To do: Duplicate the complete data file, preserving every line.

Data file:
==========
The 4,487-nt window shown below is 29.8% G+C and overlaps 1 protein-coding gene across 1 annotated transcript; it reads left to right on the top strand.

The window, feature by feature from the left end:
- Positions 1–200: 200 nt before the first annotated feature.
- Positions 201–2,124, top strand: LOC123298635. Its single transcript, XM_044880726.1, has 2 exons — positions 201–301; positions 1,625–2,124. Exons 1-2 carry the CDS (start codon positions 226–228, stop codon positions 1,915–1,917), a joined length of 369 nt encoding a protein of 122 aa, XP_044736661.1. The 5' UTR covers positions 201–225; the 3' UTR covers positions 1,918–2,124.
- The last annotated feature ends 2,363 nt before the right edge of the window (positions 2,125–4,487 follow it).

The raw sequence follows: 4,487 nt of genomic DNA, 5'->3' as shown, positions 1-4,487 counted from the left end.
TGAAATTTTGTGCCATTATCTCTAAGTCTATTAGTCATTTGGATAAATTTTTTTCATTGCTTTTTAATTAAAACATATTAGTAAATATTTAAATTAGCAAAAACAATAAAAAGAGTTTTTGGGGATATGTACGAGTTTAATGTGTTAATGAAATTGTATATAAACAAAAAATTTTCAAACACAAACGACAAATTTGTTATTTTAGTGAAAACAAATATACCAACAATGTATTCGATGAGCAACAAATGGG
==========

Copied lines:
The 4,487-nt window shown below is 29.8% G+C and overlaps 1 protein-coding gene across 1 annotated transcript; it reads left to right on the top strand.

The window, feature by feature from the left end:
- Positions 1–200: 200 nt before the first annotated feature.
- Positions 201–2,124, top strand: LOC123298635. Its single transcript, XM_044880726.1, has 2 exons — positions 201–301; positions 1,625–2,124. Exons 1-2 carry the CDS (start codon positions 226–228, stop codon positions 1,915–1,917), a joined length of 369 nt encoding a protein of 122 aa, XP_044736661.1. The 5' UTR covers positions 201–225; the 3' UTR covers positions 1,918–2,124.
- The last annotated feature ends 2,363 nt before the right edge of the window (positions 2,125–4,487 follow it).

The raw sequence follows: 4,487 nt of genomic DNA, 5'->3' as shown, positions 1-4,487 counted from the left end.
TGAAATTTTGTGCCATTATCTCTAAGTCTATTAGTCATTTGGATAAATTTTTTTCATTGCTTTTTAATTAAAACATATTAGTAAATATTTAAATTAGCAAAAACAATAAAAAGAGTTTTTGGGGATATGTACGAGTTTAATGTGTTAATGAAATTGTATATAAACAAAAAATTTTCAAACACAAACGACAAATTTGTTATTTTAGTGAAAACAAATATACCAACAATGTATTCGATGAGCAACAAATGGG